Abuse debate, ordination of women priests and the "synodal way" of the German bishops: Cardinal Emeritus of the Curia Walter Kasper looks forward to developments in the Church. With one of these topics, however, he sees no leeway.
Cardinal Emeritus of the Curia Walter Kasper says he is eager to see the possible results of the reform debate announced by the German bishops.
At the same time, in an interview with the Frankfurter Rundschau (Tuesday), he expressed skepticism about the ability to make decisions on ies of Church-wide significance within the framework of the desired "synodal path," which, moreover, has not yet been clearly defined. Binding decisions can only be made by a synod "on a clear canonical basis".
After intense wrangling, the German bishops had decided on a "binding synodal path" in the spring of 2019. The main ies are power, ecclesiastical sexual morality and the way of life of priests. With the cooperation of lay Catholics and external experts, the bishops want to clarify their positions on these ies. The abuse scandal had plunged the church into a crisis of confidence, with calls for reform growing louder.
Amazon synod as an example?
The Amazon Synod convened by Pope Francis in the fall could serve as an example, Kasper continued. "Eight regional bishops' conferences are responsible there."If, for example, the bishops were to ask by common consent that married men – so-called viri probati – be ordained priests, "in my estimation, the pope would in principle be prepared to do so," the cardinal said.
To the objection that then again it could be said that questions of faith must be decided uniformly throughout the world church, Kasper answered that the "viri probati" are not a question of faith. "The celibacy of ordained ministers has an inner closeness to it, but it is not a dogma, not an unalterable practice. I am very much in favor of maintaining celibacy as a binding form of life with undivided commitment to the cause of Jesus Christ. But that doesn't rule out married people taking on priestly ministry in special situations."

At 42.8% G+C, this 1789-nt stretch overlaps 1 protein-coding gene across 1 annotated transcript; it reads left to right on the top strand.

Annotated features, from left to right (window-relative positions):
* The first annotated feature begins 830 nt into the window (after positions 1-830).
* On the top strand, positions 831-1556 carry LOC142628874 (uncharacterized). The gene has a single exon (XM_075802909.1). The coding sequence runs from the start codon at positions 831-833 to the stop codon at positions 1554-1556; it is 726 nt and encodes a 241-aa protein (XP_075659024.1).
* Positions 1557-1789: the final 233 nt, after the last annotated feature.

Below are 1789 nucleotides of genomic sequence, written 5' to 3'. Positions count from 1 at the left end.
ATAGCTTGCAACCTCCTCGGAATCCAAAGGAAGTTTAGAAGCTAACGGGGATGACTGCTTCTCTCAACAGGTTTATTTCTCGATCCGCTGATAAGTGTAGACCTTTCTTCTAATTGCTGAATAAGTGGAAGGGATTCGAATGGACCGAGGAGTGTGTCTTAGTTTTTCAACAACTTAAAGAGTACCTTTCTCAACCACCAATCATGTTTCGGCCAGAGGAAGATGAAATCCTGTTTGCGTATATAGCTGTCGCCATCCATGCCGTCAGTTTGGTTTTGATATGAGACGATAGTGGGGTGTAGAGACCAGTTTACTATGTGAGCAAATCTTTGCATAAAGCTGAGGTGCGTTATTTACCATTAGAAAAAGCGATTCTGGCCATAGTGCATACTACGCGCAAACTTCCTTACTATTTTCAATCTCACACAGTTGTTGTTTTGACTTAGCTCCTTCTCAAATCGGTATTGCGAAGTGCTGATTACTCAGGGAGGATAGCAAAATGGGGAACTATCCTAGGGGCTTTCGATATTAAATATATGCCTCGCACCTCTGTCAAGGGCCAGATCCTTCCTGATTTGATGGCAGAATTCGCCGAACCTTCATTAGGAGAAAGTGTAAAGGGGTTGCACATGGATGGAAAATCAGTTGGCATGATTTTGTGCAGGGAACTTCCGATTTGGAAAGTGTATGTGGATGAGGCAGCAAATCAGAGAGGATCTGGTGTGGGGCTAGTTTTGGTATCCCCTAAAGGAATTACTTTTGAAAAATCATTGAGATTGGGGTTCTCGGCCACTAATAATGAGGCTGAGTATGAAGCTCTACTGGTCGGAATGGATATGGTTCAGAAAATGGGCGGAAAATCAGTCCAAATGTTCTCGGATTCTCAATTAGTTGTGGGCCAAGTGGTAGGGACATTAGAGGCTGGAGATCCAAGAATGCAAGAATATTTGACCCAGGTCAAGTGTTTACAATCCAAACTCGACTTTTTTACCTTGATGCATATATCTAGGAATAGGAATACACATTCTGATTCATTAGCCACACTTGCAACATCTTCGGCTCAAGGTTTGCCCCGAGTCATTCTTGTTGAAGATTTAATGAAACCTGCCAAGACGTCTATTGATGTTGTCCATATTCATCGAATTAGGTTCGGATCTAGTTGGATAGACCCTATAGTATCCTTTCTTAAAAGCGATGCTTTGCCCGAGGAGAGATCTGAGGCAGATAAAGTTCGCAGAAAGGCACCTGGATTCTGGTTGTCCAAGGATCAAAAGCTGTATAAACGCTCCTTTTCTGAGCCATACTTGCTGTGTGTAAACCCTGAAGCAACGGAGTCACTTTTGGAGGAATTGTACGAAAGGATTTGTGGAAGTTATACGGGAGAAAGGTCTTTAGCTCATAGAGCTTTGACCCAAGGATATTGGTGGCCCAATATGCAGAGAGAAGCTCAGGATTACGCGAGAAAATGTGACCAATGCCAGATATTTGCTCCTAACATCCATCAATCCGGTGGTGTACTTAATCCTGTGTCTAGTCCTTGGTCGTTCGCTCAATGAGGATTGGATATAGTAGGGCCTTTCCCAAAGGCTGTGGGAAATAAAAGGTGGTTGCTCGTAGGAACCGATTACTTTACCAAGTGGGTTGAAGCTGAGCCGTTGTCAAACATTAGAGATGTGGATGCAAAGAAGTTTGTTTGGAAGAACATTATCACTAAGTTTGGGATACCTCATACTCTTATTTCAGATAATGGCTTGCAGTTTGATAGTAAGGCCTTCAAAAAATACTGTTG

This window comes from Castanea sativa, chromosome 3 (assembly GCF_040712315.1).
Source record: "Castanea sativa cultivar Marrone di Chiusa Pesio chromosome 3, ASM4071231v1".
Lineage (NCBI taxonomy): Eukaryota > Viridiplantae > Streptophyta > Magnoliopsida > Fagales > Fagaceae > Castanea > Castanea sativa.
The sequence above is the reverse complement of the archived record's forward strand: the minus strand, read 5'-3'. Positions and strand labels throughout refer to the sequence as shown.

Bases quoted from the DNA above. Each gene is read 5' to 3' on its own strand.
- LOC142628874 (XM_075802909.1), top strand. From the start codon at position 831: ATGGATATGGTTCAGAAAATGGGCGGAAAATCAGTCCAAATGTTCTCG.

"Ordination of women to the priesthood not possible"
Meanwhile, Kasper considers the ordination of women to the priesthood in the Catholic Church impossible. Pope John Paul II. Has "definitively stated" that the Church has no authority to ordain women priests. Kasper went on to say that Pope Francis also sees himself bound by this.
For the priestly office there is "on the basis of the New Testament an uninterrupted tradition not only in the Catholic Church, but in all churches of the first millennium, according to which the ordination of priests and correspondingly the ordination of bishops is reserved for men," Kasper said. "This tradition was also true in the Lutheran churches and in the Anglican churches until about the last third of the 20th century. Century."
In the discussion about ordaining women deacons, the 86-year-old, who is considered an important theological guarantor of the pope, sees "little movement at the moment". The interpretation of the historical evidence among respected experts varies, he said. The pope had specially appointed a commission for this purpose, which, however, did not come to a clear result.
Quiet criticism of initiative "Maria 2.0"